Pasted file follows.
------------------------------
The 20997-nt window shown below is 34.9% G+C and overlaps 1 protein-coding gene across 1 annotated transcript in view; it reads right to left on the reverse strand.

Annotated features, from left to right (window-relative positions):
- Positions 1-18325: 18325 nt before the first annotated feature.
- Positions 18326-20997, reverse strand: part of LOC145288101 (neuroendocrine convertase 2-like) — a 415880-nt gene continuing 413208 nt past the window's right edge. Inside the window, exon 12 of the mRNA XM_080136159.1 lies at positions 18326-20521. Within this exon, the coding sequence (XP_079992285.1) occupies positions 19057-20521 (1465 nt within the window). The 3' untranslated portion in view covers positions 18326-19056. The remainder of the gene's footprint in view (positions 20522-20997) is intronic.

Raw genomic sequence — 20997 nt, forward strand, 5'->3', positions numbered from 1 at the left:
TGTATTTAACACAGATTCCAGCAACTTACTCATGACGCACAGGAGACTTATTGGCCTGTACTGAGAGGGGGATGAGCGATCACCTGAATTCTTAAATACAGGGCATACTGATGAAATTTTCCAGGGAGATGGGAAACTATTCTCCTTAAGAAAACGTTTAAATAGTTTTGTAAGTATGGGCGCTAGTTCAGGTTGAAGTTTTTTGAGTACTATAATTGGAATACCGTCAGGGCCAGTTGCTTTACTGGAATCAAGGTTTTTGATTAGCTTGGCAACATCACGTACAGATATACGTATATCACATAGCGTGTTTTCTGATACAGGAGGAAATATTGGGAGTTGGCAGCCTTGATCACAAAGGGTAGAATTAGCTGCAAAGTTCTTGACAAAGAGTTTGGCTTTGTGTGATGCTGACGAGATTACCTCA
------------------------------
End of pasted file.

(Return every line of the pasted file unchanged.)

The 20997-nt window shown below is 34.9% G+C and overlaps 1 protein-coding gene across 1 annotated transcript in view; it reads right to left on the reverse strand.

Annotated features, from left to right (window-relative positions):
- Positions 1-18325: 18325 nt before the first annotated feature.
- Positions 18326-20997, reverse strand: part of LOC145288101 (neuroendocrine convertase 2-like) — a 415880-nt gene continuing 413208 nt past the window's right edge. Inside the window, exon 12 of the mRNA XM_080136159.1 lies at positions 18326-20521. Within this exon, the coding sequence (XP_079992285.1) occupies positions 19057-20521 (1465 nt within the window). The 3' untranslated portion in view covers positions 18326-19056. The remainder of the gene's footprint in view (positions 20522-20997) is intronic.

Raw genomic sequence — 20997 nt, forward strand, 5'->3', positions numbered from 1 at the left:
TGTATTTAACACAGATTCCAGCAACTTACTCATGACGCACAGGAGACTTATTGGCCTGTACTGAGAGGGGGATGAGCGATCACCTGAATTCTTAAATACAGGGCATACTGATGAAATTTTCCAGGGAGATGGGAAACTATTCTCCTTAAGAAAACGTTTAAATAGTTTTGTAAGTATGGGCGCTAGTTCAGGTTGAAGTTTTTTGAGTACTATAATTGGAATACCGTCAGGGCCAGTTGCTTTACTGGAATCAAGGTTTTTGATTAGCTTGGCAACATCACGTACAGATATACGTATATCACATAGCGTGTTTTCTGATACAGGAGGAAATATTGGGAGTTGGCAGCCTTGATCACAAAGGGTAGAATTAGCTGCAAAGTTCTTGACAAAGAGTTTGGCTTTGTGTGATGCTGACGAGATTACCTCA